we are in a family court case we filed a petition against the landlord since we are related for an order of protection since the landlord comes up to argue and insult us and bully us almost every time they come here always says some crazy things ...
Your landlord is obligated to maintain the habitability (safe and liveable) of your apartment by NY Real Property Law Sec. 235-b. Find the court system explanation here: http://nycourts.gov/courts/nyc/housing/pdfs/warrantyofhabitability.pdf. This protection cannot be waived (turned off by you).
Depending on the size of your building and whether it is subject to rent stabilization, other NYC and state laws may obligate the landlord to maintain additional parts of the building.
You should go to the Landlord-Tenant court at 141 Livingston Street, Brooklyn and file an "HP" petition to seek repairs and ask for an immediate inspection by NYC inspectors. No lawyer is needed. Learn how here: http://www.courts.state.ny.us/courts/nyc/housing/startinghp.shtml. An explanation of what happens in court in an HP case is found here: http://nycourts.gov/courts/nyc/housing/apphpcasetenant.shtml.
The Judge can order the landlord to repair conditions that violate the law. The landlord can be fined if repairs are not made within the time required by law.
You will probably have to agree to let the landlord into your apartment so that repairs can be made. However, NYC law prohibits the landlord from continuing to behave as you have described. This is called "harassment." The refusal to make required repairs can also be considered as harassment.
You can add a claim for Harassment to your HP petition: you will have to ask the court clerk for the right form. If the Judge agrees that the landlord has harassed you, it can order the landlord to stop. Repeat offenders can be fined. Find out more here: http://www.housingnyc.com/html/resources/attygenguide.html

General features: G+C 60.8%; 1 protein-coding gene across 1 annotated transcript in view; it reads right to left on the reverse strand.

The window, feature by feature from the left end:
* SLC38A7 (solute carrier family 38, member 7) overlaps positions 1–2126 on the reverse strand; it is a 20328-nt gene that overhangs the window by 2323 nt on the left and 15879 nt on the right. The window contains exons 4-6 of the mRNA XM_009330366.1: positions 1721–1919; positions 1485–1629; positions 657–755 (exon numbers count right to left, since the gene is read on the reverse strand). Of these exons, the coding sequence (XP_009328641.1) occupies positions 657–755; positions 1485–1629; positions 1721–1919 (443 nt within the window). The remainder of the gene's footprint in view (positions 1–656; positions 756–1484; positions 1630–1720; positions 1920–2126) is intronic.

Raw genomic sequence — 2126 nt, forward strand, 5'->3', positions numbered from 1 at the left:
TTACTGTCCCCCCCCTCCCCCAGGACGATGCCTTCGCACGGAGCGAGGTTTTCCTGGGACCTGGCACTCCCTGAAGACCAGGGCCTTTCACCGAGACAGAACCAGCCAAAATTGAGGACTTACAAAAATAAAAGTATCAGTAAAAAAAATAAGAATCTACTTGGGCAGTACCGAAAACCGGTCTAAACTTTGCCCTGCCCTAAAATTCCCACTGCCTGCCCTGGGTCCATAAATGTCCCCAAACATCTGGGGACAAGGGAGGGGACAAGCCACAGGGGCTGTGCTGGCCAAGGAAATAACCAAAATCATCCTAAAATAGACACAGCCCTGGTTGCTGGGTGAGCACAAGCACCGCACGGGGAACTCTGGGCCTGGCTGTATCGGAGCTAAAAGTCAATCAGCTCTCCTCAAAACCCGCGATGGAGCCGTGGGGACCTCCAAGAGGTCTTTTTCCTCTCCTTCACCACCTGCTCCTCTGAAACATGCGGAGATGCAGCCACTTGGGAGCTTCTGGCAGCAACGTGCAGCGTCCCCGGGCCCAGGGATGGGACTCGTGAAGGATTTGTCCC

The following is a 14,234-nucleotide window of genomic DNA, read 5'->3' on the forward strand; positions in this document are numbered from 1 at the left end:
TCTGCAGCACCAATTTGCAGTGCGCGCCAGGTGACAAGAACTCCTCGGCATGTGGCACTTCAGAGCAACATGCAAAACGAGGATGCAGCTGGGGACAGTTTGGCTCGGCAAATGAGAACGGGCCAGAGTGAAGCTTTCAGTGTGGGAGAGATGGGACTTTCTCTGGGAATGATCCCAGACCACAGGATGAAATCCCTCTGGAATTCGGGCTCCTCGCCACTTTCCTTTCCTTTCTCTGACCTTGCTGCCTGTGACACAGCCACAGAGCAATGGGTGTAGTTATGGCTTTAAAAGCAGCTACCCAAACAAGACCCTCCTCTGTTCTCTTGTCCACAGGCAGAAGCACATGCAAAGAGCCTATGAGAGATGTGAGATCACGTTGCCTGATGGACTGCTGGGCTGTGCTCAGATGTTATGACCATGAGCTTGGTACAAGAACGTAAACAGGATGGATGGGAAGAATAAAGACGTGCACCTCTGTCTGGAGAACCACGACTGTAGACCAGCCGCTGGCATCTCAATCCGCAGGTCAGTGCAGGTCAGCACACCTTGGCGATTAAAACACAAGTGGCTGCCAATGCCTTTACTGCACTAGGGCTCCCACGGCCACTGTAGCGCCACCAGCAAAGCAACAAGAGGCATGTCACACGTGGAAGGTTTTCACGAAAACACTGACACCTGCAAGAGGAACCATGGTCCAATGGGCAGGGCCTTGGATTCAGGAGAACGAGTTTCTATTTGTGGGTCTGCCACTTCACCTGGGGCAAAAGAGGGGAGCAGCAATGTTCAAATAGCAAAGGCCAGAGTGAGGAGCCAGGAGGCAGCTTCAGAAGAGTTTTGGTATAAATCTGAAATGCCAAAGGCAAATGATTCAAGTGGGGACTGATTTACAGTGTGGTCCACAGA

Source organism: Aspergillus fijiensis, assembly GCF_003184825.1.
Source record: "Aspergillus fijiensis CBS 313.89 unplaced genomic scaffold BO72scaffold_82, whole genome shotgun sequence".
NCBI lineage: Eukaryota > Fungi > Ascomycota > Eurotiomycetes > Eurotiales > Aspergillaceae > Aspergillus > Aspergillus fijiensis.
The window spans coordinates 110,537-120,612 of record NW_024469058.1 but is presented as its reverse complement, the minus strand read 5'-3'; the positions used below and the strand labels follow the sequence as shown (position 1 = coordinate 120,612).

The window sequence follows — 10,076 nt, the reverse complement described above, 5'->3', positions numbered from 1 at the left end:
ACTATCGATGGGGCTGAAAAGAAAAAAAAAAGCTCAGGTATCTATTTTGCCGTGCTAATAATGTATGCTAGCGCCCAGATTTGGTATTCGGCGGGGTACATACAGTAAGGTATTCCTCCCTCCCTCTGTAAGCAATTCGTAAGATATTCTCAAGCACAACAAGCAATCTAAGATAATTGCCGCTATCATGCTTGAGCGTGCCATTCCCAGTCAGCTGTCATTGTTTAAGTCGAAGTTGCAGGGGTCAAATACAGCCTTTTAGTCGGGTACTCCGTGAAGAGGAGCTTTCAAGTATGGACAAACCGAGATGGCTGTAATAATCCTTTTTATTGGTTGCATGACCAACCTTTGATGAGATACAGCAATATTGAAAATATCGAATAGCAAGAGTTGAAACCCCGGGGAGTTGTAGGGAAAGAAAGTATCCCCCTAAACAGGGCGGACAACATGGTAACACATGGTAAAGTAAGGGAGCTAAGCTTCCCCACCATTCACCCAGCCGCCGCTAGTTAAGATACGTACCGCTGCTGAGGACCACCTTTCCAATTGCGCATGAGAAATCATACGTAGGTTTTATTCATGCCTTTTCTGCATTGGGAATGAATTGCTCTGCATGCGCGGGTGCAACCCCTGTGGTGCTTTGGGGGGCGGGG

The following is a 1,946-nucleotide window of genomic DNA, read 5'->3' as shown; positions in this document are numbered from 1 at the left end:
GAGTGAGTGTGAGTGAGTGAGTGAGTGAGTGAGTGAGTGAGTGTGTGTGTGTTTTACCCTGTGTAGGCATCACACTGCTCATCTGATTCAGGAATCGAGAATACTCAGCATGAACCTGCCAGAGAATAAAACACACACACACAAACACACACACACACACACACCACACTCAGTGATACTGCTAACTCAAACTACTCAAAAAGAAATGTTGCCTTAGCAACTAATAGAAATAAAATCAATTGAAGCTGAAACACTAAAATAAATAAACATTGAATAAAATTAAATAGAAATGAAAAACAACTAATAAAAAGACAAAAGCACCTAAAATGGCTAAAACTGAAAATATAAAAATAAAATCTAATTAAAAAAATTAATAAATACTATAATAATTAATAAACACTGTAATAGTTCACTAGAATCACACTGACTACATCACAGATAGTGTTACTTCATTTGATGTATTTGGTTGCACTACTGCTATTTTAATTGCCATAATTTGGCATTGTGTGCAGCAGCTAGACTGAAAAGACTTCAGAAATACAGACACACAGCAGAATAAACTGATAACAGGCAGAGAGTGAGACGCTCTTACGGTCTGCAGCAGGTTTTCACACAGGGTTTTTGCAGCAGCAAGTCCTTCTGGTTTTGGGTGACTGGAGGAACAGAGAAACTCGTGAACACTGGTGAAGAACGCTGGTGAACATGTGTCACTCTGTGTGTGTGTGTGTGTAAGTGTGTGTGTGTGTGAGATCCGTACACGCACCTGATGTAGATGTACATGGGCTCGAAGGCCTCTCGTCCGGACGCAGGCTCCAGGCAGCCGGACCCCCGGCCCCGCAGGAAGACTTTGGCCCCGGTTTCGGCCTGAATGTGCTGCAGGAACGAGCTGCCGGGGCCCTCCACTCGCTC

I want to become a lawyer I'm still in high school and I just want to get the experience and see what a lawyer does to make sure becoming a family lawyer or goverment lawyer is what I want to do with my life.
You should contact your high school guidance counselor. Many schools have active internship programs and you might even be able to obtain credits! You will need a resume explaining your skills, etc. (such as familiarity with computers). Show enthusiasm every minute you are in the office and be ready to explain how you can help a busy lawyer in exchange for letting you observe. You sound very motivated! Good Luck!See question
relieve me from bank note, therefore no bank will give a loan or no landlord will rent me an apartment what can I do?
You should seek legal advice. You cannot be evicted by your (ex) spouse without a court order. You should not leave before you have located a new place to live. If you are being bullied or threatened into moving out, contact the local police or family court and obtain a restraining order. This separation agreement may not be fair or enforceable, though I do not know the details. Even if the separation agreement is otherwise fair to you, you are put in a difficult position if your (ex) spouse does not pay the mortgage and expenses.See question
I was illegally evicted on November 4th 2011, which cost me my employment at a fortune 500 company. the cost of the lost of income is 40,000 for six months. The time it took me to find new employment. Then, i was illegally evicted on August 9th...
In addition to the very good advice above, you can still seek to be restored (move back in) to your apartment by quickly going to Housing Court and starting an "illegal lockout" proceeding. Information on the process can be found here: http://nycourts.gov/courts/nyc/housing/lockouts.shtml.
No attorney is needed for this kind of case, though it would be helpful to get advice on what kind of proof you will need and how to get access to your apartment to get your hands on the proof.
The illegal sub lessee used the address on 2012 tax returns.
I agree with Mr. Smollens that obtaining an actual eviction for illegal subletting can be frustrated by a late "cure" (unless the tenant of record has died or moved away with no intent to return). Moreover, New York law allows a tenant who maintains the apartment as her primary residence to have a "roommate." Even if you have not seen the tenant for a few months, some temporary absences, such as schooling, temporary work assignment or caring for a sick relative, will be excused by a court. For a rent stabilized apartment, you may find it more effective to commence a non-primary residence proceeding against the tenant of record, since that violation - if proven - is "non-curable." Doing so is a highly technical procedure and you should consult an attorney.See question